INSIDE the Tramway, magic is happening.

With just days to go before today's opening night, every corner of Scottish Ballet's headquarters is bustling with activity.

The full company of 36 dancers is in the studio, slavishly perfecting each movement used to tell the story of Romeo and Juliet.

Stage crew are packing up the huge sets in preparation for their move to the King's Theatre.

And the wardrobe department are tasked with ensuring every costume is in perfect condition.

Head of Wardrobe Caro Harkness has just returned from a three-day trip to London where she has been working with the renowned costume designer Lez Brotherston.

Caro and her two team members oversee hundreds of costumes each year, all kept in an enormous wardrobe in the Tramway.

Those not in use are painstakingly cleaned and repaired before being stored until the next time they are needed.

Although Caro brings in feelance makers to help create the costumes, the in-house wardrobe team are constantly in motion.

"Let me give you an overview of what we've been doing for the past month," she said. "The company has just come back from Hong Kong so we have been cleaning and repairing the costumes from Highland Fling.

"We've just said goodbye to Hansel and Gretel, so the costumes from that must be cleaned and packed - we want them to look as good as they did on opening night for when they are needed again.

"At the same time we have 10 small ballets going to Russia at the same time as Highland Fling and so we need costumes ready for all of them. And I am thinking about Nutcracker, our Christmas production. So everyone's rushing around."

Overseeing all the hurry is Christopher Hampson, who joined the company as artistic director in 2012.

Less than a fortnight into his five-year contract with Scottish Ballet, Hampson had begun to stamp his mark, including persuading renowned choreographer Matthew Bourne to let the Glasgow-based company perform one of his works, Highland Fling.

He has pushed to take Scottish Ballet into the community, with a series of dance, art and creative writing projects that brought the ballet into schools, colleges and community groups.

Hampson said: "The job of artistic director is to be responsible for all the creative output of the company and the direction of the company for the future.

"I commission choreographers, create new works and am responsible for hiring all of our dancers. I also have to make sure I keep up the right contacts and am seen at the right events, to be the public face of Scottish Ballet.

"I'm also responsible for nurturing the talent we have here and making sure the dancers are reaching their potential. Anything in the creative field - the buck stops with me."

Hampson also brings in guest teachers from around the world- most recently a teacher from the Paris Opera, one of the world's premier ballet companies.

So what makes a Scottish Ballet ballet dancer?

"Curiosity," Hampson added. "There are so many dancers coming out of schools with good technique but I need my dancers to be curious - to want to find out about different types of movement."

Making sure those movements are flawless is the responsibility of Maria Jimenez, artistic co-ordinator with Scottish Ballet, or dance teacher to you and I.

Maria joined the company eight years ago, when it was still based in West Princes Street in the West End.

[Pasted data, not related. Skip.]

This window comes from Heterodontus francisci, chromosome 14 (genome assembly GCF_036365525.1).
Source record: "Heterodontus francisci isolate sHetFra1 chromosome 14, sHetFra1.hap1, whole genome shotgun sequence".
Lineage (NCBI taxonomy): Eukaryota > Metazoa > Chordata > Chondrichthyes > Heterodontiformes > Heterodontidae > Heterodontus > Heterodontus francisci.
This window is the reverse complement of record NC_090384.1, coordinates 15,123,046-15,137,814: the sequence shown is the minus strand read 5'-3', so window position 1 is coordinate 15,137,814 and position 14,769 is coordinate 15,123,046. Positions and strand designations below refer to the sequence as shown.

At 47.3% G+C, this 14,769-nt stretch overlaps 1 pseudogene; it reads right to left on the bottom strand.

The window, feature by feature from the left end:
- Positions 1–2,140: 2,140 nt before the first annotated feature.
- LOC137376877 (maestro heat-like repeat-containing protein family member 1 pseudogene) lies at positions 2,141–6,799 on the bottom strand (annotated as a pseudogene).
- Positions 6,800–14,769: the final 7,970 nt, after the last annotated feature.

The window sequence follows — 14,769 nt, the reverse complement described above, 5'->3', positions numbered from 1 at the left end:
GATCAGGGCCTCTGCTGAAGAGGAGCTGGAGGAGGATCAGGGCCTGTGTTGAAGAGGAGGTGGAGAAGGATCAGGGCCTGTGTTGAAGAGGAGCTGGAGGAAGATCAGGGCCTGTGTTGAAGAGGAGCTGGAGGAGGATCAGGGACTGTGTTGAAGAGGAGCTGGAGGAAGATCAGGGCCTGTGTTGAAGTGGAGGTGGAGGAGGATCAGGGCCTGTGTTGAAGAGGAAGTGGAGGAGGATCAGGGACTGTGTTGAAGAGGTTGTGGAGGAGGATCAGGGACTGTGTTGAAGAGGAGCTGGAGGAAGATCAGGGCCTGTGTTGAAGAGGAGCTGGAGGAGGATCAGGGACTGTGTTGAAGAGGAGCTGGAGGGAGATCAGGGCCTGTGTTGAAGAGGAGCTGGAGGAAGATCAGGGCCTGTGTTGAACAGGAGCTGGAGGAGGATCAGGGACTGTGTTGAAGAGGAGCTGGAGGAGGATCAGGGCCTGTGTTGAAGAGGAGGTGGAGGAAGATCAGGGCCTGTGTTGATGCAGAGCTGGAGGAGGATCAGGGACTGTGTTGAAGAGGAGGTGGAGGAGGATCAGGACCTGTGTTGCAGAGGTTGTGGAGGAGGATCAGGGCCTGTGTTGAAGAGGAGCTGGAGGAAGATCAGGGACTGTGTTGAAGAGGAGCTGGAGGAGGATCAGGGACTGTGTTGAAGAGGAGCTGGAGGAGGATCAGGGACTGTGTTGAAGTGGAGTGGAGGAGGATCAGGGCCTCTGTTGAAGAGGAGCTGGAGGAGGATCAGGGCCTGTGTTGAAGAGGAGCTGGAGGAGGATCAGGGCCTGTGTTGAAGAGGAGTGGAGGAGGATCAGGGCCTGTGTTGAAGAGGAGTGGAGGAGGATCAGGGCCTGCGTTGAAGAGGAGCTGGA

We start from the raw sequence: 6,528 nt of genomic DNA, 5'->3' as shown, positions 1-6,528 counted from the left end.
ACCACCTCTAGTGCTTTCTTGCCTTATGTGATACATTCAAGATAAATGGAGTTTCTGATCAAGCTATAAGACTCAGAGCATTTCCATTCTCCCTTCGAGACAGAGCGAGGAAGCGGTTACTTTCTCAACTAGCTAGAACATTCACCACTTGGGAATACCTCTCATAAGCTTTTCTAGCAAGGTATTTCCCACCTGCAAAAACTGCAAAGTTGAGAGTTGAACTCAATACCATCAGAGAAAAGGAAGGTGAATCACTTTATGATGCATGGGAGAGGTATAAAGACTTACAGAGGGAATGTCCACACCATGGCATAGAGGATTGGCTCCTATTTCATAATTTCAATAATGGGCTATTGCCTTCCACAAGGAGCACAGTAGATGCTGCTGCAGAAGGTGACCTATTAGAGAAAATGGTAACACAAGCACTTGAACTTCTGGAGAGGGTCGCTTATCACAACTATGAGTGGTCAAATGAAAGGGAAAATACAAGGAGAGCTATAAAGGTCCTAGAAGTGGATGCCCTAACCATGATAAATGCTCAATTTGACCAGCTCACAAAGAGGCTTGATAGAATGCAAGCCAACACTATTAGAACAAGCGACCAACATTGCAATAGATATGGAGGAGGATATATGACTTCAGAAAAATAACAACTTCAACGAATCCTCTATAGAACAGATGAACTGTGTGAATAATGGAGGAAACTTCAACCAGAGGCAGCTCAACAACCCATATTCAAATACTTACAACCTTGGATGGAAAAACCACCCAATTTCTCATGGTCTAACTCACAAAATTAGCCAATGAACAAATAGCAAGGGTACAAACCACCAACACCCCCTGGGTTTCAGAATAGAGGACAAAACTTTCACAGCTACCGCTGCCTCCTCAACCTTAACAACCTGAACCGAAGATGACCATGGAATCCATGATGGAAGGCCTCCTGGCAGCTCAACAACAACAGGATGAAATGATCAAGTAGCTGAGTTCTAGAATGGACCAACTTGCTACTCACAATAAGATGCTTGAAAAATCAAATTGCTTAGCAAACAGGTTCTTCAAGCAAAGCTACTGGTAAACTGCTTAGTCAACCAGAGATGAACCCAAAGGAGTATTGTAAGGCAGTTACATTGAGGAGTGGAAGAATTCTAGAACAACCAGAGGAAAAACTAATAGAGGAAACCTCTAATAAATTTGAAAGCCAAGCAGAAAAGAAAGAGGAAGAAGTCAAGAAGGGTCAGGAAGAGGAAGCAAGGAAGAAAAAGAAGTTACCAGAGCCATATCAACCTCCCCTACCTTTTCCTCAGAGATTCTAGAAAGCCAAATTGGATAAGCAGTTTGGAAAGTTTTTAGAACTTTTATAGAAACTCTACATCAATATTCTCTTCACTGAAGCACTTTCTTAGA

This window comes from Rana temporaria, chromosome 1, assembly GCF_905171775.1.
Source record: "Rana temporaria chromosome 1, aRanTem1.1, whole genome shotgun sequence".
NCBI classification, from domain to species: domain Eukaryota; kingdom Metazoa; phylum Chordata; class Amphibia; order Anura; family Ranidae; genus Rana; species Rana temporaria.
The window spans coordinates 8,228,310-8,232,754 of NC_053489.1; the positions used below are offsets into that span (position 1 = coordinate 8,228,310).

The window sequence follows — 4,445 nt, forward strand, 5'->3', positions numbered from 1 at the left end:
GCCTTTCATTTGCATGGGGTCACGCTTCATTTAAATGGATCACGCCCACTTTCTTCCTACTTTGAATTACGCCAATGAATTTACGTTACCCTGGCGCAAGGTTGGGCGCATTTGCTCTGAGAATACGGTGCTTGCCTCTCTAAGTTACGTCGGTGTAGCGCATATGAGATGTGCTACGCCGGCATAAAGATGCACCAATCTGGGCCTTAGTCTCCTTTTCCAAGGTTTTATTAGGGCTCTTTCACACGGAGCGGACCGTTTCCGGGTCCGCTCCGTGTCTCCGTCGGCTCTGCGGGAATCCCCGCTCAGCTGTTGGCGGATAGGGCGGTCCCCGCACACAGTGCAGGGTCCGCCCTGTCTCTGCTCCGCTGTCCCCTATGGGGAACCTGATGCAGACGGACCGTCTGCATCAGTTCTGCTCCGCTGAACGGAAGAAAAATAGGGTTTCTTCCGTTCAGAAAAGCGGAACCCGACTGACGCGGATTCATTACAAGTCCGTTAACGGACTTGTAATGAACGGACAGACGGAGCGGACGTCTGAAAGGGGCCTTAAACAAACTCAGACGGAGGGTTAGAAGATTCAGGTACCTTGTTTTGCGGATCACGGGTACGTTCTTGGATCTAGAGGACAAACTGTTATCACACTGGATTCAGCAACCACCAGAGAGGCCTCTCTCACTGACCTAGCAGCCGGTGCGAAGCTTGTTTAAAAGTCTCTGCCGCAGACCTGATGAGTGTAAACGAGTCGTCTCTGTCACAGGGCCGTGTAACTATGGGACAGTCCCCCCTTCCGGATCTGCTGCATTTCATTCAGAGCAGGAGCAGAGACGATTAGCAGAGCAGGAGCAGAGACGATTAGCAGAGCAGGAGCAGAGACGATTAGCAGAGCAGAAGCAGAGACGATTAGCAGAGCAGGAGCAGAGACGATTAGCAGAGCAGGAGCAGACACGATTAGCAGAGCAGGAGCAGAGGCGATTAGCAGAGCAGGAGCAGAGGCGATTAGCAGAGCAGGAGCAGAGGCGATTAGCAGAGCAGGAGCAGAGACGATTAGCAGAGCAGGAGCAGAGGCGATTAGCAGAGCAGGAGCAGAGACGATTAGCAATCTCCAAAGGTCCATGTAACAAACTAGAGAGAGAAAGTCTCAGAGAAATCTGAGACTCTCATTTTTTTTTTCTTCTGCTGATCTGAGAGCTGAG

She studied dance in her Spanish homeland before moving to London. An injury meant giving up a career on the stage and going into teaching.

A dancer's day begins before the first class of the morning, at 10am. Performers must spend at least half an hour warming up.

A 90-minute ballet class follows, led by Maria or one of the other teachers, and then rehearsals begin at 11.45am.

Dancers are put through their paces until 1.30pm before an hour's break and more rehearsals until 6pm.

Maria and her colleagues work with the choreographer to teach the varies roles in a ballet to the dancers,which means memorising hours of dance.

She said: "I love it here and I love the company. For Romeo and Juliet, I taught it when we performed it in 2008 so I have all my notes and we have videos of the performance from then.

"The choreography each time a ballet is performed should always be the same - but the dancers bring their own emotions and interpretations to it.

"That's why every ballet is fresh and I always cannot wait to see it on stage."

Scottish Ballet performed Romeo and Juliet for the first time in 2008 and then again in 2010. This year, the main roles will be danced, on certain nights, by principal dancers Chris Harrison and Sophie Martin.

Born in Normandy, Sophie trained at the Conservatory National Supérieur of Paris and auditioned for Scottish Ballet when she was 18.

NOW 29, she has risen through the ranks to be a principal dancer with the company.

She said: "What I like about Scottish Ballet is the broad range of style we use - I don't know how I would feel, doing the same thing every day. At the moment we are rehearsing three different works with three different styles.

"I became a dancer because I loved being on stage, I loved performing. That hasn't changed. I cannot wait to go out there."

Home grown talent Chris, from Kippen, was trained at the Dance School of Scotland, Knightswood, before joining Royal Ballet Upper School.

After four years at Dresden State Opera, he joined Scottish Ballet and has been in Glasgow for nine years.

The 31-year-old said: "I'm really looking forward to dancing Romeo. Even once we are on stage, the rehearsing doesn't stop.

"Every night we have ballet masters and mistresses watching to see what we could do better or do less off - it's a constant process of improvement."